I’m just a box tosser, I don’t get to see letters and CV’, etc. I just want to help Sarah get another job.
Perhaps she is a good enough thief not to get caught. My point is that you don’t know. Now, I doubt that she is a thief; she’s probably completely honest. But limit your letter of recommendation to what you do know; how she interacts with customers.
I’ve been a regular customer of the Liquor Barn in Spring Valley for many years. In my years of patronizing the store, no one has impressed me more thoroughly than Sarah _______.
Sarah is the epitome of a professional, and the gold standard of client interaction. Always well groomed and polite, Sarah is a model of patient customer service. In even the most frustrating client interactions, Sarah seeks the most constructive and positive outcomes.
Sarah is the personification of customer service. If ever in the future I am opening or expanding a business, Sarah will be the very first person I call.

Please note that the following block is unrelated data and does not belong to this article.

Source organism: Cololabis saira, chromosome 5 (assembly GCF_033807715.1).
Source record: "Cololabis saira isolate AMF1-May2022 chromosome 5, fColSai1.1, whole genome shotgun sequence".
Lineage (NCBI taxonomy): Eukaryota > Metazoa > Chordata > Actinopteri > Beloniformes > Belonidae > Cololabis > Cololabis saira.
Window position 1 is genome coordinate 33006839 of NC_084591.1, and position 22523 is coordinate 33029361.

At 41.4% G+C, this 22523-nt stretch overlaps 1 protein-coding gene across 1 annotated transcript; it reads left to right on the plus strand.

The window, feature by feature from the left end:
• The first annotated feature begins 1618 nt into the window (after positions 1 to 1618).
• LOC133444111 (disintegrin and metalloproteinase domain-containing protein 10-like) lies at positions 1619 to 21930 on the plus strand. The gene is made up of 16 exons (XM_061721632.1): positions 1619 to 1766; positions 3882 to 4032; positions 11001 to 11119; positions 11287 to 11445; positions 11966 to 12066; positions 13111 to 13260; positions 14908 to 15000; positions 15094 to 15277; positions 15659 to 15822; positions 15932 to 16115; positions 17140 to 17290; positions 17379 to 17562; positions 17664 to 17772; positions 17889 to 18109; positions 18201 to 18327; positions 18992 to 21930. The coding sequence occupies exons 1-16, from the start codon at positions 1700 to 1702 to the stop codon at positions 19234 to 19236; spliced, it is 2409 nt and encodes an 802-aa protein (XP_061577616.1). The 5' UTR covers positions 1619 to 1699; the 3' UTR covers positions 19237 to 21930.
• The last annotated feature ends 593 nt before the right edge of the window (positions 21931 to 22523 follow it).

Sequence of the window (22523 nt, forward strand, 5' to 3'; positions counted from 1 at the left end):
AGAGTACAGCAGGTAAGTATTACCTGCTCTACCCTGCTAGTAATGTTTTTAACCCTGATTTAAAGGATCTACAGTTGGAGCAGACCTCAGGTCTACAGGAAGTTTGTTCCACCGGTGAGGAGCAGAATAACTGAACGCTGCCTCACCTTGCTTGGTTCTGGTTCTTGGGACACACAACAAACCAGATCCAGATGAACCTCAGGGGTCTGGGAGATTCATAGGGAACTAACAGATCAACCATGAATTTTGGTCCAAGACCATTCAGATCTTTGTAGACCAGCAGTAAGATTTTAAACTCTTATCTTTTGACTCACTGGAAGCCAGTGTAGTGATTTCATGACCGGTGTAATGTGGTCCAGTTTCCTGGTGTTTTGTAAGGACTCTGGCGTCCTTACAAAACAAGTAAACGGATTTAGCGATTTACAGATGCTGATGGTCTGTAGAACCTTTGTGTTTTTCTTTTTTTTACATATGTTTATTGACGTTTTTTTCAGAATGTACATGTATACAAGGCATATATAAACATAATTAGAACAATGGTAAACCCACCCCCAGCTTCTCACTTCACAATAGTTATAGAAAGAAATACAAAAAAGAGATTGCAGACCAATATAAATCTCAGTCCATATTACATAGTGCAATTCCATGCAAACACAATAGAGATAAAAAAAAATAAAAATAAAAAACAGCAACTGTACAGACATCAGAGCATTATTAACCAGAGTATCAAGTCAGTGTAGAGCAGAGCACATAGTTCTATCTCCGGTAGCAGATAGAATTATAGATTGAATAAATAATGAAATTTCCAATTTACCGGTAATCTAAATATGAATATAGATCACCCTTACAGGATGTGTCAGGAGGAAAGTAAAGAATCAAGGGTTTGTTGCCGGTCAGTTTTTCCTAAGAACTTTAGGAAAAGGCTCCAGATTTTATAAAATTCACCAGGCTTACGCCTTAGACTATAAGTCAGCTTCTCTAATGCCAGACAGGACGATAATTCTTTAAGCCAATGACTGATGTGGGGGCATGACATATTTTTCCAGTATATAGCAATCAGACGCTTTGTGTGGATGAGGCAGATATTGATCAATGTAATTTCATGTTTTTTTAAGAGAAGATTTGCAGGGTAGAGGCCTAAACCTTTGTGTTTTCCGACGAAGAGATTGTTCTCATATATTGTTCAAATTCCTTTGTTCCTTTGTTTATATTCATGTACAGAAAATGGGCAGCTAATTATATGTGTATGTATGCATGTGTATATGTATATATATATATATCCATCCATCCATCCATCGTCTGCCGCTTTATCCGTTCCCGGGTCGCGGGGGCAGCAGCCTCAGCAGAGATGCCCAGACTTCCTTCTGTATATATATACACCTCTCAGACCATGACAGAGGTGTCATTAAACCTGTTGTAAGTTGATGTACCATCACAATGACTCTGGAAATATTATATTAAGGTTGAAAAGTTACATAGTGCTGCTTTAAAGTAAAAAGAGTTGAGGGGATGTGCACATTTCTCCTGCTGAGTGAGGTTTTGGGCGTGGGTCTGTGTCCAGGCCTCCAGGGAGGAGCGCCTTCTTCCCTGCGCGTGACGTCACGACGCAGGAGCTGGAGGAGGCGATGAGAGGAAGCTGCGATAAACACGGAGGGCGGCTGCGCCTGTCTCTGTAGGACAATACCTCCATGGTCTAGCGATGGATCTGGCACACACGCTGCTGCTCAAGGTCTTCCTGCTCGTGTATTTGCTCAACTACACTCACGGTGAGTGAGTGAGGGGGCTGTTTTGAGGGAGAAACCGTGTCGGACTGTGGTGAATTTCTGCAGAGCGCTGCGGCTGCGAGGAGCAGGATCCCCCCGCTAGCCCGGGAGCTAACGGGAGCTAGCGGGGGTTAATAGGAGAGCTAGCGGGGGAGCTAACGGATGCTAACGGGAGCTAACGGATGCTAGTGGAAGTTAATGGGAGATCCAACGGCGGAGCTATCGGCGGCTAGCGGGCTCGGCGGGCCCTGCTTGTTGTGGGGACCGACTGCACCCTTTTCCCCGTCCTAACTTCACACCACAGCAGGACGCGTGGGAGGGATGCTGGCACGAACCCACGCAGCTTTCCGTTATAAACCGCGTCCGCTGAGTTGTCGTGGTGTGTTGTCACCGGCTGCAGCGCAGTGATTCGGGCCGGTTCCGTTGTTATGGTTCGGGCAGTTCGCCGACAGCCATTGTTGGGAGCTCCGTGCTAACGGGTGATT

Until that day, I urge you to consider employing this exemplary individual. She stands head and shoulders above her peers, and will exceed your every expectation.
Please contact me for any questions you might have, or if you wish further clarification of my experience.
Records Management Technician for XXX County
I think these words from the OP were sufficient to describe Sarah’s good qualities, and sincere. I’m not saying yours are wrong, but they seem to be more flattering than you’d hear from an occasional customer.
ETA: To be more clear, I’m not criticizing your words at all, I was offering advice to the OP on the general tone of the letter.
I would replace “well groomed” with “always maintains a professional appearance”. And I’d put that at the end of the list of positive attributes. But after that, yeah, short and sweet.
Another way to help is to spread the word that you know someone who’s looking for work and you can vouch for their outstanding customer service skills. You never know, you might know someone who knows someone.
This is just about perfect. Simple, straight forward, to the point. Most importantly it is sticking to the facts of what you know about this girl.
No offence to you flatlined or Azraiel, but I agree with TriPolar that those letters were far too flowery, with irrelevant info, and indeed sounded like they were written by the girls Mum. If you don’t want the letter to be immediately discounted by the potential new employer, it needs to be professional and businesslike.